You have likely heard about the “green comet” that’s all over the news. It is known as Comet C/2022 E3 ZTF, and it is currently visible in the night sky.
This particular comet only comes around approximately every 50,000 years, so I set up my camera and telescope to photograph it while it is still here.
In this post, I will explain my approach and provide some photography tips on how you can capture this elusive green comet from the far reaches of our solar system. You can also view my experience in the video below.
What is a Comet?
A comet is a small celestial object made up of ice, dust, and rocky particles that orbit the sun. They are believed to have formed at the birth of our solar system and are thought to contain some of the oldest and most primitive materials in the solar system.
The nucleus of a comet is often described as a “dirty snowball” due to its composition. When it approaches the Sun, the heat causes the ice to vaporize creating a bright coma around the nucleus and a visible tail. This tail will always point away from the Sun due to the solar wind.
Comet Tempel 1 after it obliterated Deep Impact’s impactor spacecraft. (NASA/JPL-Caltech/UMD).
Comet C/2022 E3 ZTF
This particular comet has a massive orbit, completing its path around the sun every 50 thousand years. The last time it was visible on earth was during the stone age, when there was absolutely zero light pollution to contend with!
At the start of 2023, this comet traveled closest to the Sun. By February 1, it will be closest to Earth meaning there is still time to view this comet. In fact, on February 5, when it’s next to the bright star Capella, or February 9-13 when it’s near Mars, could be great chances to spot the comet.
Astrophotography offers your best chance to see the tail of comet 2022 E3 and the green nucleus that glows with a green coma.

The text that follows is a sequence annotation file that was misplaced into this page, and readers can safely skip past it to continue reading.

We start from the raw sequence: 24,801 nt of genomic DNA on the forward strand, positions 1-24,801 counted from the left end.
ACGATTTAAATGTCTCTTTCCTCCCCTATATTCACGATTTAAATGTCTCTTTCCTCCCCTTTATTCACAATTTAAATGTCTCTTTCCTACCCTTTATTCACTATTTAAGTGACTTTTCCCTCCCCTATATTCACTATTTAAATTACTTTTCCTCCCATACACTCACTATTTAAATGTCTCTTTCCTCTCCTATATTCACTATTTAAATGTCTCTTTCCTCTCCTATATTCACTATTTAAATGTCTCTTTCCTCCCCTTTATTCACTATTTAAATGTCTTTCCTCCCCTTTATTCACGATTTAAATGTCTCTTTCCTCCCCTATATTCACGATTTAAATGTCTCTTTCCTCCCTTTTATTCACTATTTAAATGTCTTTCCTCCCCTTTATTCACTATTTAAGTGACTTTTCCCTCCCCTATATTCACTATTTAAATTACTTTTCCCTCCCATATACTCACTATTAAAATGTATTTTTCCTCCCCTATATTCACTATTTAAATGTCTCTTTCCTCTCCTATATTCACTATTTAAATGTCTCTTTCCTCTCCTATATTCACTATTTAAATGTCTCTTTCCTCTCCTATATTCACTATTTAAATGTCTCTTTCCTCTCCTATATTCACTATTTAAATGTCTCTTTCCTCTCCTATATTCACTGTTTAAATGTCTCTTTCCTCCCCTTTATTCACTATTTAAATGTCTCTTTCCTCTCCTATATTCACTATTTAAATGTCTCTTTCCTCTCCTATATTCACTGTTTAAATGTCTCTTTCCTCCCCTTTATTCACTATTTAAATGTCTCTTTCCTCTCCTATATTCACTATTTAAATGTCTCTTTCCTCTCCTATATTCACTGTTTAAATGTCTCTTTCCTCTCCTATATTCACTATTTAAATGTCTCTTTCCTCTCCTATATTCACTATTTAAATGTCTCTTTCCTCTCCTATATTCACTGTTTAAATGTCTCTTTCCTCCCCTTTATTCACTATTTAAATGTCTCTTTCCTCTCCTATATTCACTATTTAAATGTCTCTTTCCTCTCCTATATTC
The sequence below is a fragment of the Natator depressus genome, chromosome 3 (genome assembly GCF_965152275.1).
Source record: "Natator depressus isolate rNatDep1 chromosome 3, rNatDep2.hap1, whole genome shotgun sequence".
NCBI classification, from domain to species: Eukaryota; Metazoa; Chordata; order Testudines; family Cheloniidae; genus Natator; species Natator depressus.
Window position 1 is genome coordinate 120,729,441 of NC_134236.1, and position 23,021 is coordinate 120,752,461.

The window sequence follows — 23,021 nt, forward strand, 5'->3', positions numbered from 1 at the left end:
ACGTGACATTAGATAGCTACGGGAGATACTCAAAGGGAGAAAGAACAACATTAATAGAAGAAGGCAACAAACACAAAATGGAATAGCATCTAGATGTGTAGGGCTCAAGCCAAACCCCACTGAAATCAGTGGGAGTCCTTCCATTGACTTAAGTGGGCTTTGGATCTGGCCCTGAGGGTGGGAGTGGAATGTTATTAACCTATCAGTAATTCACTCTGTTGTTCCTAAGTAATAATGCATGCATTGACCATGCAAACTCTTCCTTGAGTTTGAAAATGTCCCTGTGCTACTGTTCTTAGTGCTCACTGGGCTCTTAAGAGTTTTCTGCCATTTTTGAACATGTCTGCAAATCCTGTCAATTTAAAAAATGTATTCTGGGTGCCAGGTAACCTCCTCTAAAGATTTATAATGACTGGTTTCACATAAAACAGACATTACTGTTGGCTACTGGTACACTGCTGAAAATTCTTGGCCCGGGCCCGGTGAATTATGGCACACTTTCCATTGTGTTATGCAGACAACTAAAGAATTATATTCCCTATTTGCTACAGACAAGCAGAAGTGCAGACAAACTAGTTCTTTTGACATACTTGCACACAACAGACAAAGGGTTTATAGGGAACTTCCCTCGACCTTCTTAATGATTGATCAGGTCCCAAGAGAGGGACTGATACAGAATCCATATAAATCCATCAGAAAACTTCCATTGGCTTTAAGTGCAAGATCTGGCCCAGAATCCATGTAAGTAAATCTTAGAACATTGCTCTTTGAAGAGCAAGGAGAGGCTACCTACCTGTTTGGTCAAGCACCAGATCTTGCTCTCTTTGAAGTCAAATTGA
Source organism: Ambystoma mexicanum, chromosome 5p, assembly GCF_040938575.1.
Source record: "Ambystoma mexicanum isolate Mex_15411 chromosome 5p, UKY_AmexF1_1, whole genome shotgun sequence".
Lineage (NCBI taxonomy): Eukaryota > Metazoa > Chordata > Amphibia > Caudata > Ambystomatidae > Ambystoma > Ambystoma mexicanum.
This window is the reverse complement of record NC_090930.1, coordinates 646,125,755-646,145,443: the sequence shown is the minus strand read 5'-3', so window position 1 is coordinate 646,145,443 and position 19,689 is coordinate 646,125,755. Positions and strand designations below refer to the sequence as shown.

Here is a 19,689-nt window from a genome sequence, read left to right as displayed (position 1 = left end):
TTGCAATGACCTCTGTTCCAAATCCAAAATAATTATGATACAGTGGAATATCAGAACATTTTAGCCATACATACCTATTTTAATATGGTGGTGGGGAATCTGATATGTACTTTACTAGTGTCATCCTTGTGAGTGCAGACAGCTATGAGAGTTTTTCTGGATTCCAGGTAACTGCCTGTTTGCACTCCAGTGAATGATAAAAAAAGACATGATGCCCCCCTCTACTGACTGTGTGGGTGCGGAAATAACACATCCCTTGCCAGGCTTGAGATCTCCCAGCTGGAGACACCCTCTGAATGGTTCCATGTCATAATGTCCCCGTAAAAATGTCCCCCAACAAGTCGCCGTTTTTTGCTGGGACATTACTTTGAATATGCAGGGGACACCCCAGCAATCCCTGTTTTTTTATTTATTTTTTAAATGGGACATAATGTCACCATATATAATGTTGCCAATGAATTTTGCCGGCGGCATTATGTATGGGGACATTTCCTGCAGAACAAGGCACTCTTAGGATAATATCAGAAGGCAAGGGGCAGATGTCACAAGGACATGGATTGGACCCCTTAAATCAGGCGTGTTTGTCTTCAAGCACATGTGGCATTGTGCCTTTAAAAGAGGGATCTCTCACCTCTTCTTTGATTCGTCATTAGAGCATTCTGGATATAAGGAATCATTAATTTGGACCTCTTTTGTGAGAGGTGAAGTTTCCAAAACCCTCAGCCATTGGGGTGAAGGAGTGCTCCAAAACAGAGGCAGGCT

This graphic shows the massive 50,000-year orbit of Comet ZTF around the Sun. (The Sky Live).
How to see it?
If you’re in the northern hemisphere, you will have had the chance to see this comet since January 2023. But now that it has journeyed closest to Earth this month, there are still a few weeks of viewing before those in the southern hemisphere will have their chance to see it.
You will also want to use a pair of binoculars or a telescope to view this object as it is not bright enough to see with the naked eye. Ideally, you would view it without the bright glow of the moon interfering, but that’s precisely what I’ll be doing since there have been limited clear nights for me this winter.
The path of Comet C/2022 E3 ZTF as it travels past Polaris in the night sky. Astronomy.com
To capture the green comet I used a refractor telescope with a focal length of 550mm. This brings the comet in nice and close, but not close to avoid missing the tail, which luckily, was still there. That’s the exciting (and difficult) part about photographing comets – they are evolving, and unpredictable. The last comet I photographed was comet Neowise in 2020.